As noted before, Sylheti Nagari has been used outside of Sylhet, the script spread to such extents as Calcutta, and Shillong. It has been asserted from scholarly writings that the script was used in Bankura, but from various sources it has been seen that the script was in use in areas apart from the region of Sylhet such as Barisal, Chittagong, Noakhali etc.[3] From the description of Shreepadmanath Debsharma:

The script is thought to have spread to Chittagong and Barisal via river. Also a large number of immigrants in the United Kingdom from Sylhet have recently introduced the script there.[3]

Usage[edit]

Born out of a religious need, Sylheti Nagari has also been used in the daily lives of the inhabitants of Sylhet apart from using in religious literature. Letters, receipts, and even official records has been written using this script. Apart from renowned literary works such as Haltunnobi, Jongonama, Mhobbotnama, Noor Noshihot, Talib Huson etc., it has been used to write medicine and magical manuscripts, as well as Poems of the Second World War. The script, never having been a part of any formal education, reached the common people with seeming ease.[3]

Literature[edit]

Cover of 19th century Haltunnobi by Sadek Ali

The simplistic nature of the script inspired a lot of poets, and the bulk of Nagari literature was born, the then Srihatta's Islamia Press, Sarada Press and Calcutta's General Printing Press used to print in Sylheti Nagari. The manuscripts were of prosaic quality,[4] but poetry was also abundant.

Computer font[edit]

The "New Surma" is a proprietary font. Noto fonts provides an open source font for Sylheti Nagari.

Unicode[edit]

Sylheti Nagari was added to the Unicode Standard in March, 2005 with the release of version 4.1.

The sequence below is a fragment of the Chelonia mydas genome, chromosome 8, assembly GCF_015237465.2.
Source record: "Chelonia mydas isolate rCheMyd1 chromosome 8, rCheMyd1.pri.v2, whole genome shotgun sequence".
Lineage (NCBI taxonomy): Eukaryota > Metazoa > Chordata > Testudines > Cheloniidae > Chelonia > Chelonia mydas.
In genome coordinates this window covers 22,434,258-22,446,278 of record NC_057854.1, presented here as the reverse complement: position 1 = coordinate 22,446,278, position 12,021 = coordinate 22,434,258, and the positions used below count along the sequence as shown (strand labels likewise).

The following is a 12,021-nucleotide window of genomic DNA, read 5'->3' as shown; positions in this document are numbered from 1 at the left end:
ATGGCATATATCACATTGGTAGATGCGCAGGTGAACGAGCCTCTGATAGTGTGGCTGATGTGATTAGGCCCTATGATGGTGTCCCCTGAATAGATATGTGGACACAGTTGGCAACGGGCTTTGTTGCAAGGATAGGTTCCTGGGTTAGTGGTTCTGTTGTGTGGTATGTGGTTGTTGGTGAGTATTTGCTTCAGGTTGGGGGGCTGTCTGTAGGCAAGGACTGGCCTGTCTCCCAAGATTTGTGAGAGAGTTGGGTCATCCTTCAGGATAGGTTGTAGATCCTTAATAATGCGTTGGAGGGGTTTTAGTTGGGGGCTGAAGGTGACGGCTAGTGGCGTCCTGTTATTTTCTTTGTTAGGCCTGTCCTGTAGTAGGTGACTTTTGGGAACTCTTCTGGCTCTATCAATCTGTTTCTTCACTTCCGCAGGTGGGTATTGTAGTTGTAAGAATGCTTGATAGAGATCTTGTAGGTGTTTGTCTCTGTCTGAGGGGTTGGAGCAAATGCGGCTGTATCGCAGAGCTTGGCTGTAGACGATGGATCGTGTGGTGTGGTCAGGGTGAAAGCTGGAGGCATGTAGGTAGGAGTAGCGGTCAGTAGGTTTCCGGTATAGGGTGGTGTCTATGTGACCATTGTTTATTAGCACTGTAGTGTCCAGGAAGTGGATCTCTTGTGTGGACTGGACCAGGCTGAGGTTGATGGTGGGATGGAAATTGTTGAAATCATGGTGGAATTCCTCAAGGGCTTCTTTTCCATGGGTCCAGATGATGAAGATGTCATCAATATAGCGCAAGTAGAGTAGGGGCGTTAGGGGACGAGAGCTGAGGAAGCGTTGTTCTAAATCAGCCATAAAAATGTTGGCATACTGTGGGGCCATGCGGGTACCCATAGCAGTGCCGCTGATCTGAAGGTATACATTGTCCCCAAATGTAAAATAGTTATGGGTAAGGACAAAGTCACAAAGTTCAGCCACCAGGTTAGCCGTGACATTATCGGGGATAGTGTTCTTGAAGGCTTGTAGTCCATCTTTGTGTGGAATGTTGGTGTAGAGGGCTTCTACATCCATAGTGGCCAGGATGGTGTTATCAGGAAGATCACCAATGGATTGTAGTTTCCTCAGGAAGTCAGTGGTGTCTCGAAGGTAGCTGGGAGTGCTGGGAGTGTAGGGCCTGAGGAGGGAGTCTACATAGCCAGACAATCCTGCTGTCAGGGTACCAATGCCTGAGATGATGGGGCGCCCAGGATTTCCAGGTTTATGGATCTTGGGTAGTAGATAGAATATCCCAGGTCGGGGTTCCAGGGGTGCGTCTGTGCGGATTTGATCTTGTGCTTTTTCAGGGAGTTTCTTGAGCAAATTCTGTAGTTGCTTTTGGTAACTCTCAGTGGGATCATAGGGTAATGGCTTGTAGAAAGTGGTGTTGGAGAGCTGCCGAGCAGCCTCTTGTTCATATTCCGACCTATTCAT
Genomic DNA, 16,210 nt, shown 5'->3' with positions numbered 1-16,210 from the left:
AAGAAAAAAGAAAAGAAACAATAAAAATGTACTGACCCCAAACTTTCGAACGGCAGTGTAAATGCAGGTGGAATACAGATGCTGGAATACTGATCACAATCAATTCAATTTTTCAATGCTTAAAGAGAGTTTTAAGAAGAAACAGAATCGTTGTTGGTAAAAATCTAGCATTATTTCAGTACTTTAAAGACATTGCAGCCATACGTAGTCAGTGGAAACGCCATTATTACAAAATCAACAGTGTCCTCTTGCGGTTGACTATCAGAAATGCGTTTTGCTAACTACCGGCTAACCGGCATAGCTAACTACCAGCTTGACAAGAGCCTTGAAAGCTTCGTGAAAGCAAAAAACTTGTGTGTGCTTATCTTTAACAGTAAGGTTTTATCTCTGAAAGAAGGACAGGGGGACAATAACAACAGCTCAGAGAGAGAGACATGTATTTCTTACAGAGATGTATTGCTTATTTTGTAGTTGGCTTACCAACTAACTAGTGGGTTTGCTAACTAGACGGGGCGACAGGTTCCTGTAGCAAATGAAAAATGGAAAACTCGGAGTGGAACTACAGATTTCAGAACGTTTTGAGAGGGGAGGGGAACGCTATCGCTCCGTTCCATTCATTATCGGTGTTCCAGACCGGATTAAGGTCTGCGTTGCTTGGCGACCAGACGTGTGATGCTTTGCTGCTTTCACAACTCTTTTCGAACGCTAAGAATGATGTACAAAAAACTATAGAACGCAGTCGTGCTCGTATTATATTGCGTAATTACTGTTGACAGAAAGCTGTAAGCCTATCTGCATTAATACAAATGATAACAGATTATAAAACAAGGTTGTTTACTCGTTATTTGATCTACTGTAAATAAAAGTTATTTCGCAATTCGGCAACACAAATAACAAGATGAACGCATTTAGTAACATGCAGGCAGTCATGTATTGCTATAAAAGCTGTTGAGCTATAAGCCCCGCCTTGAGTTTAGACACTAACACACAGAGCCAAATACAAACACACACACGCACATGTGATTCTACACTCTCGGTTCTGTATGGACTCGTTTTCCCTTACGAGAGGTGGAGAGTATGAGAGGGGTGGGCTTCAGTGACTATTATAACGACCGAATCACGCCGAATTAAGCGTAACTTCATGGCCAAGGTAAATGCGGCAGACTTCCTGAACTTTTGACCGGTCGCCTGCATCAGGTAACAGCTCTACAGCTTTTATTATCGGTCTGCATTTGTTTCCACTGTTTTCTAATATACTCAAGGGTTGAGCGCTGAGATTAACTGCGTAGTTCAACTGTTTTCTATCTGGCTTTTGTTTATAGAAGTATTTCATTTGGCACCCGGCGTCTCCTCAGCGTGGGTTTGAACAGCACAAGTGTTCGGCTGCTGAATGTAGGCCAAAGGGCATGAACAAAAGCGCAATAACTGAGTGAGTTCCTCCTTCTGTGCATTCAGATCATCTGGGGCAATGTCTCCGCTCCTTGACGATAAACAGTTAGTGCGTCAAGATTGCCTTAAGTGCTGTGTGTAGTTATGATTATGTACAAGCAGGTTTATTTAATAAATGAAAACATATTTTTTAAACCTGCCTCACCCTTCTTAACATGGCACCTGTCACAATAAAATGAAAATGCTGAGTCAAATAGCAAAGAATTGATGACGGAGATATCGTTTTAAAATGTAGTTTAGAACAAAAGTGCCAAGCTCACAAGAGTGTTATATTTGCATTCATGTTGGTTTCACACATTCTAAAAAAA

The Unicode block for Sylheti Nagari is U+A800–U+A82F:

Syloti Nagri[1][2]
Official Unicode Consortium code chart (PDF)
  0 1 2 3 4 5 6 7 8 9 A B C D E F
U+A80x
U+A81x
U+A82x
Notes
1.^ As of Unicode version 10.0
2.^ Grey areas indicate non-assigned code points

References[edit]

  1. ^ "সিলেটি নাগরী", মোহাম্মদ আশরাফুল ইসলাম; বাংলাপিডিয়া, ১০ম খণ্ড; বাংলাদেশ এশিয়াটিক সোসাইটি, ঢাকা। মার্চ ২০০৩ খ্রিস্টাব্দ। পৃষ্ঠা ১৯৭। পরিদর্শনের তারিখ: মে ৬, ২০১১ খ্রিস্টাব্দ।
  2. ^ "শ্রীহট্টে নাগরী সাহিত্য (জন্মকথা)", এম. আশরাফ হোসেন সাহিত্যরত্ন; শ্রীহট্ট সাহিত্য-পরিষৎ-পত্রিকা, ১ম বর্ষ ৩য় সংখ্যা; ১৩৪৩ বঙ্গাব্দ; পৃষ্ঠা ৯৮। উদ্ধৃতি: "সহজ ও সুন্দর বলিয়া জনসাধারণ ইহার অপর এক নাম দিয়াছিলেন সিলেটে 'ফুল নাগরী'।"
  3. ^ a b c d e "সিলেটি নাগরী:ফকিরি ধারার ফসল", মোহাম্মদ সাদিক; বাংলাদেশ এশিয়াটিক সোসাইটি, ঢাকা; ডিসেম্বর ২০০৮; ISBN 984-300-003029-0। পরিদর্শনের তারিখ: ৫ মে ২০১১ খ্রিস্টাব্দ।
  4. ^ a b c "হজরত শাহ্‌ জালাল ও সিলেটের ইতিহাস", সৈয়দ মুর্তাজা আলী; উৎস প্রকাশন, ঢাকা; জুলাই ২০০৩; ISBN 984-889-000-9; পৃষ্ঠা ১৪৮ (২০০)। পরিদর্শনের তারিখ: ০৬ মে ২০১১ খ্রিস্টাব্দ।
  5. ^ "শ্রীহট্ট-নাগরী লিপির উৎপত্তি ও বিকাশ", আহমদ হাসান দানী; বাঙলা একাডেমী পত্রিকা, প্রথম বর্ষ, দ্বিতীয় সংখ্যা, ভাদ্র-অগ্রহায়ণ, ১৩৬৪ বঙ্গাব্দ; পৃষ্ঠা ১।
  6. ^ "সিলেট নাগরী", শ্রী পদ্মনাথ দেবশর্ম্মা; সাহিত্য-পরিষৎ-পত্রিকা, ৪র্থ সংখ্যা; ১৩১৫ বঙ্গাব্দ, পৃষ্ঠা ২৩৬।

External links[edit]